Worm Breeder's Gazette 13(5): 69 (February 1, 1995)
These abstracts should not be cited in bibliographies. Material contained herein should be treated as personal communication and should be cited as such only with the consent of the author.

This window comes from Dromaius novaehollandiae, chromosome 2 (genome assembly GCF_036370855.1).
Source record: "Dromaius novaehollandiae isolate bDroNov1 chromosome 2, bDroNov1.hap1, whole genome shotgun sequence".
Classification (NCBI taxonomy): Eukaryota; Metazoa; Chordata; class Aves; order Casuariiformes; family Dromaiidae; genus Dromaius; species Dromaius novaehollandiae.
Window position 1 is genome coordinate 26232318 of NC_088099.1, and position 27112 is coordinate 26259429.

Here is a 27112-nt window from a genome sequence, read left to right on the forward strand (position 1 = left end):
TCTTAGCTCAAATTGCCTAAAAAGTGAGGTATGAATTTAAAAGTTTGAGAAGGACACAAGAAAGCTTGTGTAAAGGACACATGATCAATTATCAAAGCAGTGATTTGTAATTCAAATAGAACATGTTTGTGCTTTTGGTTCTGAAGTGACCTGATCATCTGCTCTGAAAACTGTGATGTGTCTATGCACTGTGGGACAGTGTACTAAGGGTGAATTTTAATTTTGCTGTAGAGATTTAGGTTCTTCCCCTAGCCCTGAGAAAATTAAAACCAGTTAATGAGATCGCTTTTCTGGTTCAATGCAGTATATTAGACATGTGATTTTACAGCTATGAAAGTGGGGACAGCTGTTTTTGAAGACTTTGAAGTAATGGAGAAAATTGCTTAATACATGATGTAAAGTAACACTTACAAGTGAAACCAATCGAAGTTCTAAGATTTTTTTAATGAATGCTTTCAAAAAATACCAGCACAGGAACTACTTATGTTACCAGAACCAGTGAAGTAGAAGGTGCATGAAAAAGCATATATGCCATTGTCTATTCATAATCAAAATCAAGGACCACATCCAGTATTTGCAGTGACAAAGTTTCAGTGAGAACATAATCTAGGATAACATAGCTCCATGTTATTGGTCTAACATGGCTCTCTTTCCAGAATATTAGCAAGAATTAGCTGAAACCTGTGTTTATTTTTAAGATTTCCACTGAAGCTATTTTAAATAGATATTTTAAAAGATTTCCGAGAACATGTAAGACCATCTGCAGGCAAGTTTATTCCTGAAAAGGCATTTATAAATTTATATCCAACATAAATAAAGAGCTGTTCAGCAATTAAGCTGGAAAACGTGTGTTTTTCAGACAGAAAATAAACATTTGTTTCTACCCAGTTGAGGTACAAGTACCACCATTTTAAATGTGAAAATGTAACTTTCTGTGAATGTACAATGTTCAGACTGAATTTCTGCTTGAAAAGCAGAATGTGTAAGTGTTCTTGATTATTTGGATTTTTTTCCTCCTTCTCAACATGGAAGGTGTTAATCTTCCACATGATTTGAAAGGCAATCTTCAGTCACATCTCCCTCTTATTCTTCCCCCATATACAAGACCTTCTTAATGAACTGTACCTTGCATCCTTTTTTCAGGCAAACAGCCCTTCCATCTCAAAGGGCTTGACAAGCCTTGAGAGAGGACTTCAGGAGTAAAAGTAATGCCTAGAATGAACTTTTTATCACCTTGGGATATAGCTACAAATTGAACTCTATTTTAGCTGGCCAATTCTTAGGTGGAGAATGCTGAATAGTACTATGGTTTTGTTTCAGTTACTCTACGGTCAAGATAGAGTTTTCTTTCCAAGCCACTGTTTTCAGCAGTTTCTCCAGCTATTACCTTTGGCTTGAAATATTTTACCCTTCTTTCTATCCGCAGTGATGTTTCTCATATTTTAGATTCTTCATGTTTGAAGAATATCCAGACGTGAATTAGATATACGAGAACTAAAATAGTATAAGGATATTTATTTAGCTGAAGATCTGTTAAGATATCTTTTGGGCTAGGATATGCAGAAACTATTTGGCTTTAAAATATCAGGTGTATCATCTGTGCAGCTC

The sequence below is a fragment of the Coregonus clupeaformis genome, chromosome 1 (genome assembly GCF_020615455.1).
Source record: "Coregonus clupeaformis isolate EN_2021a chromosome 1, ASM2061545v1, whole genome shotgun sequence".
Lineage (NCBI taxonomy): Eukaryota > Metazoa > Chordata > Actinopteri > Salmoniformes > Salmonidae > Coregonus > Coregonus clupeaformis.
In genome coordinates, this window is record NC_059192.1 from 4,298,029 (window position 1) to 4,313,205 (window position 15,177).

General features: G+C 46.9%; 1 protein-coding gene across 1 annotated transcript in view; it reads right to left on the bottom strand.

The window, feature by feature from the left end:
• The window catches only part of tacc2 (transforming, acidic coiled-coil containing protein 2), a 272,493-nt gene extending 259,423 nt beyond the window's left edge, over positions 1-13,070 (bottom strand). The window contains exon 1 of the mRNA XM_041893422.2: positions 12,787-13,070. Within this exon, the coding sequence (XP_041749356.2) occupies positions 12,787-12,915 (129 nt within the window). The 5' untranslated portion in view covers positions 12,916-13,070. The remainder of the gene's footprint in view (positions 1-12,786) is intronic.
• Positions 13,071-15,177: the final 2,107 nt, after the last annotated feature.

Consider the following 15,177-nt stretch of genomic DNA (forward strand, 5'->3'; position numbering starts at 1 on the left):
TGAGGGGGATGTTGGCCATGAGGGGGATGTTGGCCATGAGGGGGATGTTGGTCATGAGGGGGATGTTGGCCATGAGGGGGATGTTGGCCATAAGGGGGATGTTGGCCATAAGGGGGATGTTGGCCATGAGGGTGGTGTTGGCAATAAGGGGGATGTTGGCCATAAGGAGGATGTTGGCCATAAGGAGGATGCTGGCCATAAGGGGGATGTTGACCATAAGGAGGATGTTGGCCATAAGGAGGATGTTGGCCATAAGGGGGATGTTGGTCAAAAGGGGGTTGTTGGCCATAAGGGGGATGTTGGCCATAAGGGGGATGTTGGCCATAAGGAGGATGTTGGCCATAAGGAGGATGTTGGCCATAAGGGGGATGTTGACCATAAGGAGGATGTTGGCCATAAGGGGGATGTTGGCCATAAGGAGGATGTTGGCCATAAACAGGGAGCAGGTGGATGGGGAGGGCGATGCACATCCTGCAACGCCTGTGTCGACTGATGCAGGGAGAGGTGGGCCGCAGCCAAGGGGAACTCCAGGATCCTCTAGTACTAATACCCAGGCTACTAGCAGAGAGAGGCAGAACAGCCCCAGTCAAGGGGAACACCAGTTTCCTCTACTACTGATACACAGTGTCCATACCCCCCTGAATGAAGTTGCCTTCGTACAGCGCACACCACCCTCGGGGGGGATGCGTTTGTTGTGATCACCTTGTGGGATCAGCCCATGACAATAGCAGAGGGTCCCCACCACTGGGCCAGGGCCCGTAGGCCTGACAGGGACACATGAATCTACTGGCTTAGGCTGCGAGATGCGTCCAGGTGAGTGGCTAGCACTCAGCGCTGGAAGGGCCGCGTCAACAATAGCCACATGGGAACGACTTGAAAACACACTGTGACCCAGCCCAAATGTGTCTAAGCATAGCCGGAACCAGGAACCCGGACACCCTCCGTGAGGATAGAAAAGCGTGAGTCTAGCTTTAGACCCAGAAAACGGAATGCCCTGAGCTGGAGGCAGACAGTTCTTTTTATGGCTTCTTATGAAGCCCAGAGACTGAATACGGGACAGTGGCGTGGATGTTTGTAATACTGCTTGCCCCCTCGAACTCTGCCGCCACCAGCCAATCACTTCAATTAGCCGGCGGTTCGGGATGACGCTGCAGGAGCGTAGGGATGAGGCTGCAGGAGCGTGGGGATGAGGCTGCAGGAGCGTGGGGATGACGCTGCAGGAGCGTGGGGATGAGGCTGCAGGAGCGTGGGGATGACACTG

1. University of Missouri School of Medicine, Columbia, MO USA 2. University of British Columbia, Vancouver, British Columbia CANADA The glh-1 gene encodes a putative RNA helicase that is most similar to the Drosophila vasa, a component of the polar granules. By antibody localization, we have shown localization of the glh-1 protein to the P- cell lineage that produces all primordial germ cells (WM 93, p.149). With the help of Alan Coulson, the glh-1 gene has been physically mapped to LG I near dpy-14 on the cosmid T21G5. Sheldon McKay and Ann Rose have linked the physical map in this region to several lethal mutants generated in the Rose laboratory and have shown that T21G5 rescues the mutants let-394, let-534, let-545, dpy-14 and the strain polymorphism sP1 (WBG 12.5, p.87). The overlapping cosmid T14D10 rescues all of the above except let-545 and sP1. This result positions let-545 near the end of T21G5. Because the glh-1 cDNA hybridizes to T21G5 but not to T14D10, let-545, a mutant with an adult sterile phenotype, was considered a good candidate for containing a mutation in glh-1. Tim Schedl, Washington University, observed that the original let-545 strain contained an additional mutation not linked to the let-545 mutation that caused a tumorous germline phenotype. He crossed out this mutation and balanced let-545 with hT2. The phenotype of this new strain, when homozygous for let-545, is one of producing very few germ nuclei and no oocytes or sperm. We (M.G. and K.B.) have successfully repeated the rescue of let-545 by mating males heterozygous for let-545 (let-545 dpy-5/hT2) without the extra background mutation to a transgenic strain containing the Rol-6 plasmid and T21G5 (provided by Ann Rose, KR2384, lon2, hEx 24). After mating, the rolling wild type F1 animals were cloned and we found fertile dyp-5 animals in the F2 generation, indicating rescue of let-545. To further define the rescuing DNA region, we (M.G. and K.B.) used a 6.2 kb genomic glh-1 fragment and the same rescue strategy as used for the T21G5 cosmid, to produce four independent transgenic lines in the lon-2 (e678) background, three of which have successfully rescued the let-545 mutant. The rescued animals are very dumpy and lay fertilized eggs, some of which mature into dumpy sterile adults. The presence of the rescuing DNA was verified by PCR in all four original transgenic lines. Using antibodies generated against the glh-1 protein, we have also shown that the let-545 strain has reduced antibody staining in the few germ cells that are present in the gonad, while the rescued strains show strong staining similar to that seen for wild type animals (i.e. staining throughout the distal arm of the gonad, a cytoplasmically dispersed, even staining in oocytes and a punctate, perinuclear staining localized to the P cell lineage in developing embryos). The low levels of residual staining seen in the mutant let-545 animals could represent a maternally supplied glh-1 protein. Based on the rescue, as well as the antibody localization results, we predict that let-545 will prove to be a mutation in the glh-1 gene causing a germline proliferation defect. We also propose that the glh-1 protein is the first identified component of the C. elegans P granules.